An award-winning, moving, and timely story about the families of undocumented workers by renowned author Julia Alvarez.
After Tyler's father is injured in a tractor accident, his family is forced to hire migrant Mexican workers to help save their Vermont farm from foreclosure. Tyler isn't sure what to make of these workers. Are they undocumented? And what about the three daughters, particularly Mari, the oldest, who is proud of her Mexican heritage but also increasingly connected to her American life. Her family lives in constant fear of being discovered by the authorities and sent back to the poverty they left behind in Mexico. Can Tyler and Mari find a way to be friends despite their differences?
In a novel full of hope, but with no easy answers, Julia Alvarez weaves a beautiful and timely story that will stay with readers long after they finish it.
Winner of the Pura Belpré Award
Winner of the Américas Award
An NCSS-CBC Notable Children's Trade Book in the Field of Social Studies
"A must-read." --Kirkus Reviews
"Communicates in compassionate and expressive prose the more difficult points of perhaps the most pressing social issue of our day." --San Antonio Express-News
"This timely novel, torn right from the newspaper headlines, conveys a positive message of cooperation and understanding." --School Library Journal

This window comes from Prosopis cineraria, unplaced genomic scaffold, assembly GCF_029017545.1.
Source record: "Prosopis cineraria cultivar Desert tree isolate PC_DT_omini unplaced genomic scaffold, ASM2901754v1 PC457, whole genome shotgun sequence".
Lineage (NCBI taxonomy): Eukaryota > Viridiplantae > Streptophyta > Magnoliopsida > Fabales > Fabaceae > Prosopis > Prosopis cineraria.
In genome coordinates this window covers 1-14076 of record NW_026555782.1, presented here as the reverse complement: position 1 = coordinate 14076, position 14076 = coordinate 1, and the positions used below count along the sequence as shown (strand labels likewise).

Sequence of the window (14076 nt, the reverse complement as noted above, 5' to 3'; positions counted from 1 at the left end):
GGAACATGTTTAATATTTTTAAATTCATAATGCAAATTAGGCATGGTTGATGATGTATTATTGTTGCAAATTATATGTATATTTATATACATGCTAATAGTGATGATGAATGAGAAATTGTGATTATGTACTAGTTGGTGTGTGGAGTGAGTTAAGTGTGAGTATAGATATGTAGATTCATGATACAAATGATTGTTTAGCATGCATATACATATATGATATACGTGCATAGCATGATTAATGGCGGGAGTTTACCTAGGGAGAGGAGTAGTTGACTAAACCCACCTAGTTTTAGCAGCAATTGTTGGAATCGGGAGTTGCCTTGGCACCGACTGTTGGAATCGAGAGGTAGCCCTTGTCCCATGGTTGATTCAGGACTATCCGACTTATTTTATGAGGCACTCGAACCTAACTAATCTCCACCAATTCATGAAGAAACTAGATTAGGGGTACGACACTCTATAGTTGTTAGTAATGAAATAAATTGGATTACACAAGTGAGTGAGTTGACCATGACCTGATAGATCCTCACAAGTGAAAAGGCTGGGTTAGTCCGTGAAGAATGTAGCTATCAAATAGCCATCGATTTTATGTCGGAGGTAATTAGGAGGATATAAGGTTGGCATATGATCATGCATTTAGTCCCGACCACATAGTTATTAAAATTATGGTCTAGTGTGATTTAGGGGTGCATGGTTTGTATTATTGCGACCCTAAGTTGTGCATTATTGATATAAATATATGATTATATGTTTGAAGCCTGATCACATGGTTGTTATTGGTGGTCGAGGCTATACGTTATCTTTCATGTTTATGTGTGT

"The plot is purposive, with messages about the historical connections between migrant workers today and the Indians' displacement, the Underground Railroad, and earlier immigrants seeking refuge. . . . The questions raised about the meaning of patriotism will spark debate." --Booklist
"A tender, well-constructed book." --Publishers Weekly
About the Author
Julia Alvarez is the award-winning author of How the García Girls Lost Their Accents and In the Time of the Butterflies. Her highly acclaimed books for young readers include The Secret Footprints, A Gift of Gracias, the Tía Lola series, Finding Miracles, and Return to Sender. Alvarez has won numerous awards for her work, including the Pura Belpré and Américas awards for her children's books, the Hispanic Heritage Award in Literature, and the F. Scott Fitzgerald Award for Outstanding Achievement in American Literature. In 2013, she was awarded the National Medal of Arts by President Obama. She is currently a writer-in-residence at Middlebury College and, together with her husband, Bill Eichner, established Alta Gracia, a sustainable coffee farm/literacy center in the Dominican Republic. Visit her on the Web at juliaalvarez.com.